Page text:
Businesses have long relied on a few data suppliers to connect with their desired audiences. However, before extracting any value, they must clear data of irrelevant bits and pieces. Furthermore, there’s the cost and impact of storing consumer information and its potential to be breached.
polypoly makes it possible for businesses to obtain more accurate data saved securely on users’ devices. The connection polypoly creates between Enterprise, and the Cooperative is mutually beneficial, selective, and secure. The high-value data is provided from the Cooperative user base to help offset some of Enterprise’s biggest problems. Organizations see dramatically reduced storage costs since they access insight data on the users’ devices.
“Today data is collected on central servers. But polypoly’s model evaluates data directly on end devices. No silos, no limitations. A resource-rich aggregation of users’ complete online experience. Private, securely stored, and available by permission for more valuable data insights.”
Many practical difficulties confront nations and businesses to achieve data sovereignty and effective data governance. For example, global information technology giants control a large volume of data. Sovereign states lack actual control in critical areas, such as data with strategic importance. They cannot apply company data directly at the national level. Furthermore, states are unable to effectively interact and communicate with the private sector on data rights, which has a negative influence on their strategic goals regarding data sovereignty. According to a white paper published by IDC in January 2019, China will have the world’s largest data-sphere by 2025. The private sector’s share of the data-sphere will increase from 49% in 2015 to 69% in 2025.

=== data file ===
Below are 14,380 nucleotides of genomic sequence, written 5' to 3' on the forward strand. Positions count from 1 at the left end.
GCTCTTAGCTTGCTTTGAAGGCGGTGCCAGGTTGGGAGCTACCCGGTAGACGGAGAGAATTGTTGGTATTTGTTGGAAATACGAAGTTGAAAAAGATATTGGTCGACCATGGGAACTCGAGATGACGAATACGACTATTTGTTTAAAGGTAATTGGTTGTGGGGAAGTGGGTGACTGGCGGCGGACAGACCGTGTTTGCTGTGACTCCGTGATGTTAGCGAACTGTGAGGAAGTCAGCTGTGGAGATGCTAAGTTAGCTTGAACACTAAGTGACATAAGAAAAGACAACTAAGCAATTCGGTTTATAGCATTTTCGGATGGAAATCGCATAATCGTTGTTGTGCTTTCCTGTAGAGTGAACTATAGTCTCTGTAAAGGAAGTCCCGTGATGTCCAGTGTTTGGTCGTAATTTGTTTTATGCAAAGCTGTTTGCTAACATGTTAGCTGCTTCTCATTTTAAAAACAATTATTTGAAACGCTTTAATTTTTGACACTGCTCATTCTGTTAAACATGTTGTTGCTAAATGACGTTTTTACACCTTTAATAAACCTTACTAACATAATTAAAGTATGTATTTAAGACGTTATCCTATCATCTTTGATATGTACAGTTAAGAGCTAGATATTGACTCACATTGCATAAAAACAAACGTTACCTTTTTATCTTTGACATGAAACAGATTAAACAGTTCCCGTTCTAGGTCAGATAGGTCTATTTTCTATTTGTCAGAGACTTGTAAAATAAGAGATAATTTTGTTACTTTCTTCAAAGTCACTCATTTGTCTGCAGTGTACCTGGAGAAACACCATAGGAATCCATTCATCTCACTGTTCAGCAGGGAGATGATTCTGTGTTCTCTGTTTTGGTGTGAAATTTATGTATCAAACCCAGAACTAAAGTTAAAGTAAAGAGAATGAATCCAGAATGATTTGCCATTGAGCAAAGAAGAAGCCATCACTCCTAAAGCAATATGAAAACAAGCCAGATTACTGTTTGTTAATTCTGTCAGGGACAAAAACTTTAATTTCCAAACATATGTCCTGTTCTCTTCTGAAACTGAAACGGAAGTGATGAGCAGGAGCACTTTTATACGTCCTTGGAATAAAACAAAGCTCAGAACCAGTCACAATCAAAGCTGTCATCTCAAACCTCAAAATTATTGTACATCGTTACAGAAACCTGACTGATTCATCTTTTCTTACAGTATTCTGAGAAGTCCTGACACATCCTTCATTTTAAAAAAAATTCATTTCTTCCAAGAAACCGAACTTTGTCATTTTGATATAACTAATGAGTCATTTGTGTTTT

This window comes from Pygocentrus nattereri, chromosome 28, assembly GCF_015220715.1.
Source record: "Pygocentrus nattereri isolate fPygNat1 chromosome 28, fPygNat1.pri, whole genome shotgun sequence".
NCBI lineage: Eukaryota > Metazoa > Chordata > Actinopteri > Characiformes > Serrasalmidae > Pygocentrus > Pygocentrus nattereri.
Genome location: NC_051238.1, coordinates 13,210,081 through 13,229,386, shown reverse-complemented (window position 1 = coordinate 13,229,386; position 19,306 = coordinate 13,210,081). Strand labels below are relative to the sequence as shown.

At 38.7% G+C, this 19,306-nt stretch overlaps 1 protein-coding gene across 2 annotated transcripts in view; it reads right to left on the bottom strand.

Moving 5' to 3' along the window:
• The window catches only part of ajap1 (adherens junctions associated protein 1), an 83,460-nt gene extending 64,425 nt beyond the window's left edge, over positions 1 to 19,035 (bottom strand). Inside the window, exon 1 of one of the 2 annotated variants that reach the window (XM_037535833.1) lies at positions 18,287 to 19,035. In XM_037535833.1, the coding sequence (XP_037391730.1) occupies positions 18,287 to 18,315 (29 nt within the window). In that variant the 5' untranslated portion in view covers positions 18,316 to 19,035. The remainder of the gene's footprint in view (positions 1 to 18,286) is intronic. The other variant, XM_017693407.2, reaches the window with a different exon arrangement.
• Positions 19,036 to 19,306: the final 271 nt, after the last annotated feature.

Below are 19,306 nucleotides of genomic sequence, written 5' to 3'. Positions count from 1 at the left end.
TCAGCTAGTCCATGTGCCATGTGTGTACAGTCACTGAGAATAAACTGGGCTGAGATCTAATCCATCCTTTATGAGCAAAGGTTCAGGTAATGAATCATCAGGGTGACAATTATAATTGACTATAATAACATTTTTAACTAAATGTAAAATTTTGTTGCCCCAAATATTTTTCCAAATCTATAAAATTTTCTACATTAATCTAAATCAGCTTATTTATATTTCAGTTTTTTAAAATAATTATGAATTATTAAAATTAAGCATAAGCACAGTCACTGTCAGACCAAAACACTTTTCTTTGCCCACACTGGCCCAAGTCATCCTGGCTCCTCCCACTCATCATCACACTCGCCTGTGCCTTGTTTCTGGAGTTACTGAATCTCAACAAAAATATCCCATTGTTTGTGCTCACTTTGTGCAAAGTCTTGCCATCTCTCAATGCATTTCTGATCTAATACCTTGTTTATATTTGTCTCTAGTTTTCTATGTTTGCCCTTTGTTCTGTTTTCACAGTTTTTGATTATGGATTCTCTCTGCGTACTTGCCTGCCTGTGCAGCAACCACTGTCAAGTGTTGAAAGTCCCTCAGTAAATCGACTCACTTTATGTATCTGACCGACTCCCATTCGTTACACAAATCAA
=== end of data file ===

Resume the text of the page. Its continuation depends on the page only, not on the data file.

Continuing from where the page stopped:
The location where a service is provided determines whether a state’s laws apply and, if so, whether taxes are due. Because the internet is a cyber place, the locations of company buildings and servers are the decider in this matter. This makes it possible to profit from services in a state without paying taxes or following its rules. When only a few companies provide data-based services, many states have no authority over the worldwide data economy.
polypoly’s decentralized ecosystem helps states to keep up with digitization. The Foundation supports cooperative development around the world. As regulatory frameworks vary from country to country, the foundation partners with local experts to advise governments on the appropriate implementation. States can become independent from data monopolists by getting data insights directly from customers and recover from the loss caused by tax loopholes by ensuring that the place of service remains in the country.
Foundation also develops an open database called polyPedia to let anyone get an overview of data flows. The database stores information about companies, such as who owns them, and how they handle or monetize data.